HSBC Mexico’s “Adopt A Potter” Program Takes On Urgency After Earthquake

HSBC has launched a unique “Adopt A Potter” program in support of Pure Earth’s work to reduce lead poisoning from the widespread use of traditional leaded pottery in Mexico.

Under the program, corporate volunteers visit artisans who have gone lead-free under Pure Earth’s Barro Aprobado program to see how their pottery workshops are run. The volunteers then work in teams to develop a plan for the artisans, providing help in administration, sales, marketing, finance and any other business skills that are needed to grow the lead-free businesses.

But before the meeting could take place, the earthquake struck.

The artisans were heavily affected by the disaster. Pottery workshops were damaged, and the community sadly lost a few members.

To help them get back on their feet, HSBC volunteers brought much-needed relief supplies to the potters and their families.

They also decided to forge ahead with the “Adopt A Potter” program. Now, more than ever, the help volunteers could provide would be invaluable as the potters worked to re-start their businesses.

In October, one month after the earthquake, volunteers packed a bus and headed to Tlayacapan.

Barro Aprobado artisans met the volunteers when they arrived with a proud display of their works.  Their pottery is made following traditional methods, and resembles much of the beautiful pottery produced across the country in every way but one — they are lead free. Barro Aprobado potters are leading the charge to produce and promote pottery made with lead-free glazes.

The volunteers visited several workshops, where they watched the potters work. Below, they are watching a demonstration by the talented Doña Rosario, who won the top prize in a recent national ceramic competition.

Doña Rosario encouraged the volunteers to try their hand at her craft.  One by one they took turns to touch and mold the clay.

They also got a close-up look inside a kiln, where the pottery pieces are fired.

After the workshop tours, the volunteers even lent a hand with some repairs to the earthquake-damaged buildings.

Children are a constant presence in many family workshops. That is why children of artisans across the country who are still using leaded glazes are often exposed to high levels of lead.

But here in Tlayacapan, many of the children are now protected from lead exposure because their parents have gone lead-free. It is a good reason to celebrate…

… with a piñata!

The visit was a great success.

Now that the volunteers have made contact with their artisan families, we expect the collaboration to continue as the artisans and volunteers work together to promote lead-free pottery.

Pottery Fairs

In December, two months after the volunteers and artisans met,  HSBC held pottery fairs to introduce the artisans’ lead-free pottery to consumers as part of the “Adopt A Potter” program. Not only did the fairs give potters the opportunity to expand into new markets, but they were also a much-needed boost to business following the earthquake.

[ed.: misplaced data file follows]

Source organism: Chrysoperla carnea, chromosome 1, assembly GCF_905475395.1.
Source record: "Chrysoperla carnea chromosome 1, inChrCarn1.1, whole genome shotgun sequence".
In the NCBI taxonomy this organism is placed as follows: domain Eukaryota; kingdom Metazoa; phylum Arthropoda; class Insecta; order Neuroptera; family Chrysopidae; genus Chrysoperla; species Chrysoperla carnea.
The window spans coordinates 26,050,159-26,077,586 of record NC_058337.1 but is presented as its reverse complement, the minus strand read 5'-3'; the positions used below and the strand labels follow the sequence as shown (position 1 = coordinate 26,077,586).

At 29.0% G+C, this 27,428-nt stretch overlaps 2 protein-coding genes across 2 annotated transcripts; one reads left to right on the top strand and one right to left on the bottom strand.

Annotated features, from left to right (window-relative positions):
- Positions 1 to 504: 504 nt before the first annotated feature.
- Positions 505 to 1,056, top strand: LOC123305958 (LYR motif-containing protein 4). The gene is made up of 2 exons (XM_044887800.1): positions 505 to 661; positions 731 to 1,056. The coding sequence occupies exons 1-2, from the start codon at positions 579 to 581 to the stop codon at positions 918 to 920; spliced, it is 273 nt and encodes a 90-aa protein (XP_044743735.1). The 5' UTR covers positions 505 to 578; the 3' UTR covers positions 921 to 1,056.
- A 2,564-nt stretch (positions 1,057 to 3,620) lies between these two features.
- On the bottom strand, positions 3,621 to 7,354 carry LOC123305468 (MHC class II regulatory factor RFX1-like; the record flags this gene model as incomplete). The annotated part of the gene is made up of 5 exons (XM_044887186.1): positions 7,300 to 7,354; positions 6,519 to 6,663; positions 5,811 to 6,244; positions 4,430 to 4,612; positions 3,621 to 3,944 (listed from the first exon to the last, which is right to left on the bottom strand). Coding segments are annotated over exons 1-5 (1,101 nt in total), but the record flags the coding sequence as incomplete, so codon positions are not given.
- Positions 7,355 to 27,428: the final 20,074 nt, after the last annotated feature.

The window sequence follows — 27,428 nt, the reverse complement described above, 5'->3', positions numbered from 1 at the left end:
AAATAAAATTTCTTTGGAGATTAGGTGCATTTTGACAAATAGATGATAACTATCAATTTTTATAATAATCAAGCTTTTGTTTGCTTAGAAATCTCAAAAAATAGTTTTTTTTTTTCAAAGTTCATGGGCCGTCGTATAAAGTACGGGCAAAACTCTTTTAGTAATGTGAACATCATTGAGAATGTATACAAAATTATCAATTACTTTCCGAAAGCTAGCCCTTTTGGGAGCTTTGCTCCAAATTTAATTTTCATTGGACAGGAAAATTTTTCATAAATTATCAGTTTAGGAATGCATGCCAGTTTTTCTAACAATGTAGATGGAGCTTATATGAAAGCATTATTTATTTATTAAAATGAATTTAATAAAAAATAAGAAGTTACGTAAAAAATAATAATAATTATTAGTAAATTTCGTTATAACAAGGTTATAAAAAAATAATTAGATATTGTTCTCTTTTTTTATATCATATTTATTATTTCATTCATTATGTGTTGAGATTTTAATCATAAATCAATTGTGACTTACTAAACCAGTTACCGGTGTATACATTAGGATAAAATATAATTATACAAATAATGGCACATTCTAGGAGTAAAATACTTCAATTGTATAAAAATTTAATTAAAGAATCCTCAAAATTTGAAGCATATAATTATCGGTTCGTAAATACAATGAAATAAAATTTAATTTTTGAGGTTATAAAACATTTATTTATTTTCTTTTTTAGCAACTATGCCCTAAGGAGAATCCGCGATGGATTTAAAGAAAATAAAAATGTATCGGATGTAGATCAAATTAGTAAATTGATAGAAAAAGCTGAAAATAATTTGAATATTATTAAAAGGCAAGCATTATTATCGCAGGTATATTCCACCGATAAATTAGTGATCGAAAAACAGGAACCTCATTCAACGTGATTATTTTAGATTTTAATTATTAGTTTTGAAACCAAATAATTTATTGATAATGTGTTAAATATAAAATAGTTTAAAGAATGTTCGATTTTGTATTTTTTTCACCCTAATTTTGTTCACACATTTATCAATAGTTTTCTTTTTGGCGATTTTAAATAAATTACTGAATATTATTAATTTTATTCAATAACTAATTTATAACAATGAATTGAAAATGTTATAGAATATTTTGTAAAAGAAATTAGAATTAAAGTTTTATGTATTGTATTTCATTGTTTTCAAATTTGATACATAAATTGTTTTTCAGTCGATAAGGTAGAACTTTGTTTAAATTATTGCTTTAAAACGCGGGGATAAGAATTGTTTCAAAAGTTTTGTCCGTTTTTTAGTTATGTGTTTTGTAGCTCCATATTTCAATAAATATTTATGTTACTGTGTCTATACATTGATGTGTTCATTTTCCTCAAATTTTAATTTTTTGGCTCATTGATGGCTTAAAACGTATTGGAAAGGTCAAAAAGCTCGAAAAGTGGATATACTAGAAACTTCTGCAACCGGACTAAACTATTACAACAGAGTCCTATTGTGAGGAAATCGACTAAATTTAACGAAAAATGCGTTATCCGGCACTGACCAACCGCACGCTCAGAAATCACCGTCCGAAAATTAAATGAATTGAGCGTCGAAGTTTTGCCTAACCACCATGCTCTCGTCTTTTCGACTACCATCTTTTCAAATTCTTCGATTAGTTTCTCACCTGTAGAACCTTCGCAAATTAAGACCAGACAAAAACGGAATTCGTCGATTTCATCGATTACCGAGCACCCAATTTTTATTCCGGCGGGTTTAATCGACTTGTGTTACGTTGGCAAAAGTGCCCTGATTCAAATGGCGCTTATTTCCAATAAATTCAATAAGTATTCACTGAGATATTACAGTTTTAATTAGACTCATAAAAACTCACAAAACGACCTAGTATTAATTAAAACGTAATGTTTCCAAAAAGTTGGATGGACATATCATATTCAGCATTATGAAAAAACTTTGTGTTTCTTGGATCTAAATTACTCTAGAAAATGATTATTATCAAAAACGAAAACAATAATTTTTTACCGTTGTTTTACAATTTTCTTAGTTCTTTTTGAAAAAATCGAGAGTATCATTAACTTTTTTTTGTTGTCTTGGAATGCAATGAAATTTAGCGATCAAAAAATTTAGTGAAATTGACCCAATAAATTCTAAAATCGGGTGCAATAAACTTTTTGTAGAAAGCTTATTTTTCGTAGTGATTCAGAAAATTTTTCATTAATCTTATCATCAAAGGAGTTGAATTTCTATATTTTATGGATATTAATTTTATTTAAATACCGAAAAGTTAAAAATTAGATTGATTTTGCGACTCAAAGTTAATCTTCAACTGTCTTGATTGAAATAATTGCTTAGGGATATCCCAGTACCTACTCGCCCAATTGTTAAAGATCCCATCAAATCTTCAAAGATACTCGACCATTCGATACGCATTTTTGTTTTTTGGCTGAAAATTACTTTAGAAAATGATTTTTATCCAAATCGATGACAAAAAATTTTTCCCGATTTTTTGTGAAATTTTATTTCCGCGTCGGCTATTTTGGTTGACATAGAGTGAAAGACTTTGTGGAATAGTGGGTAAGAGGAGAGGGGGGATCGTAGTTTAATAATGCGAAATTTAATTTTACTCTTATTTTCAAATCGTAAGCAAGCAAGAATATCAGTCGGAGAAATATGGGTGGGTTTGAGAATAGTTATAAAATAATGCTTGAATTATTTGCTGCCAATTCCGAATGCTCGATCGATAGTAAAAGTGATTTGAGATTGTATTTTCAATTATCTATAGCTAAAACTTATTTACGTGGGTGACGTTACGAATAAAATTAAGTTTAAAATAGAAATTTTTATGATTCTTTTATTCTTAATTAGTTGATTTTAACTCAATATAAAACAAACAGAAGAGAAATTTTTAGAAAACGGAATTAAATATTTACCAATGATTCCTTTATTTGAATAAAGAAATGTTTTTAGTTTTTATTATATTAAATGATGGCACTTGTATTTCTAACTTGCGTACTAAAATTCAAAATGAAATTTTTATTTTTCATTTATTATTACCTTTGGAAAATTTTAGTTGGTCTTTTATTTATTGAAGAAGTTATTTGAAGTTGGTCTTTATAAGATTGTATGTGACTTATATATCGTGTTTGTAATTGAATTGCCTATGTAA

In Tepozotlán, potters from Tlayacapan were invited to participate in the Christmas Bazar that took place at Xochitla’s Natural Reserve, close to Mexico City.

In Torre HSBC, potters from Tlayacapan, Morelos and Acteopan, Puebla, took part in a  sustainable Christmas fair at the HSBC headquarters in Mexico City, where employees were able to buy lead-free pottery and talk directly with the potters from the Barro Aprobado program.

In Tecnoparque, Barro Aprobado’s lead-free pottery was sold to HSBC employees, who were also able to purchase kits to test the pottery they use at home.

Invisible Epidemic

Just a few months before the earthquake, about 90 staff members at HSBC in Mexico City gathered to hear about our Barro Aprobado project, and many were surprised to learn that the pottery used in many homes and restaurants across Mexico was the cause of an invisible lead poisoning, with children being most vulnerable victims.

“Most of the attendees were unaware of the problem but all of them seemed eager to help by either volunteering or buying lead-free pottery. Traditional Mexican pottery is a part of our culture that we appreciate and we want to keep it. We just want to make it safe,” said Daniel Estrada, who heads Pure Earth’s program in Mexico.

Speakers at the event included Dr. Mara Tellez from the National Institute of Public Health in Mexico, who spoke about the high incidence of lead poisoning that her Institute and Pure Earth’s research work uncovered in the state of Morelos; and Jorge  Romero, Commissioner of Health Promotion at COFEPRIS, who told the audience about efforts to solve the lead poisoning problem in Mexico.

We would like to thank HSBC’s Miguel Laporta for his support of our Barro Aprobado program. HSBC’s outreach is helping to raise crucial awareness about the link between lead poisoning and traditional pottery in Mexico, and the solution offered by our Barro Aprobado potters.

Check the Barro Aprobado website to learn more, and to get a list of lead-free potters, stores and restaurants in Mexico.

From the Project Page: HSBC Mexico’s “Adopt A Potter” Program Takes On Urgency After Earthquake

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